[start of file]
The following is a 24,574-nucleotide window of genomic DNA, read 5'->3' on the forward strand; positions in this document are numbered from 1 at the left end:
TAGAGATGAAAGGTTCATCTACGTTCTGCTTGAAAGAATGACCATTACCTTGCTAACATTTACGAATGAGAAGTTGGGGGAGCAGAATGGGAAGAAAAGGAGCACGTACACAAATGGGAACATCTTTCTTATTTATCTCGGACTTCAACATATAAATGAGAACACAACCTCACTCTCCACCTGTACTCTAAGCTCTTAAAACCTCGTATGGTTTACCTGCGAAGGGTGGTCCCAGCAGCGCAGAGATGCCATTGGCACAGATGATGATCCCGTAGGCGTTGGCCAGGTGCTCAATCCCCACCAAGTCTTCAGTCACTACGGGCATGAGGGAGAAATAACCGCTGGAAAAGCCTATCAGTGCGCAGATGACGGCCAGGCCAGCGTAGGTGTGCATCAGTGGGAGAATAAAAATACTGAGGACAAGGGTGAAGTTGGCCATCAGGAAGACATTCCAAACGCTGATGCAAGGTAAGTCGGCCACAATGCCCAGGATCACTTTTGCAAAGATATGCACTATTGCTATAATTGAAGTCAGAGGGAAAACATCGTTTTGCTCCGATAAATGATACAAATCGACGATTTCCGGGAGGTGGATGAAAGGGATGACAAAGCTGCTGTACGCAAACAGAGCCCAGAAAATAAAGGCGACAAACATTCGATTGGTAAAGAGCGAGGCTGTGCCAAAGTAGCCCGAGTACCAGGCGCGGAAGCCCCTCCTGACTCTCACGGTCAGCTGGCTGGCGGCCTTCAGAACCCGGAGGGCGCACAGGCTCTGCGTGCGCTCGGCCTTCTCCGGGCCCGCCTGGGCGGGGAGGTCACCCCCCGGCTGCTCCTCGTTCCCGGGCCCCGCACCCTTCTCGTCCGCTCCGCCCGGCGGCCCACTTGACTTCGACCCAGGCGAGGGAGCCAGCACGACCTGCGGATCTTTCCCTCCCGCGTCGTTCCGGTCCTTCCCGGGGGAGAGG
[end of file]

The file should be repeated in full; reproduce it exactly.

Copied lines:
The following is a 24,574-nucleotide window of genomic DNA, read 5'->3' on the forward strand; positions in this document are numbered from 1 at the left end:
TAGAGATGAAAGGTTCATCTACGTTCTGCTTGAAAGAATGACCATTACCTTGCTAACATTTACGAATGAGAAGTTGGGGGAGCAGAATGGGAAGAAAAGGAGCACGTACACAAATGGGAACATCTTTCTTATTTATCTCGGACTTCAACATATAAATGAGAACACAACCTCACTCTCCACCTGTACTCTAAGCTCTTAAAACCTCGTATGGTTTACCTGCGAAGGGTGGTCCCAGCAGCGCAGAGATGCCATTGGCACAGATGATGATCCCGTAGGCGTTGGCCAGGTGCTCAATCCCCACCAAGTCTTCAGTCACTACGGGCATGAGGGAGAAATAACCGCTGGAAAAGCCTATCAGTGCGCAGATGACGGCCAGGCCAGCGTAGGTGTGCATCAGTGGGAGAATAAAAATACTGAGGACAAGGGTGAAGTTGGCCATCAGGAAGACATTCCAAACGCTGATGCAAGGTAAGTCGGCCACAATGCCCAGGATCACTTTTGCAAAGATATGCACTATTGCTATAATTGAAGTCAGAGGGAAAACATCGTTTTGCTCCGATAAATGATACAAATCGACGATTTCCGGGAGGTGGATGAAAGGGATGACAAAGCTGCTGTACGCAAACAGAGCCCAGAAAATAAAGGCGACAAACATTCGATTGGTAAAGAGCGAGGCTGTGCCAAAGTAGCCCGAGTACCAGGCGCGGAAGCCCCTCCTGACTCTCACGGTCAGCTGGCTGGCGGCCTTCAGAACCCGGAGGGCGCACAGGCTCTGCGTGCGCTCGGCCTTCTCCGGGCCCGCCTGGGCGGGGAGGTCACCCCCCGGCTGCTCCTCGTTCCCGGGCCCCGCACCCTTCTCGTCCGCTCCGCCCGGCGGCCCACTTGACTTCGACCCAGGCGAGGGAGCCAGCACGACCTGCGGATCTTTCCCTCCCGCGTCGTTCCGGTCCTTCCCGGGGGAGAGG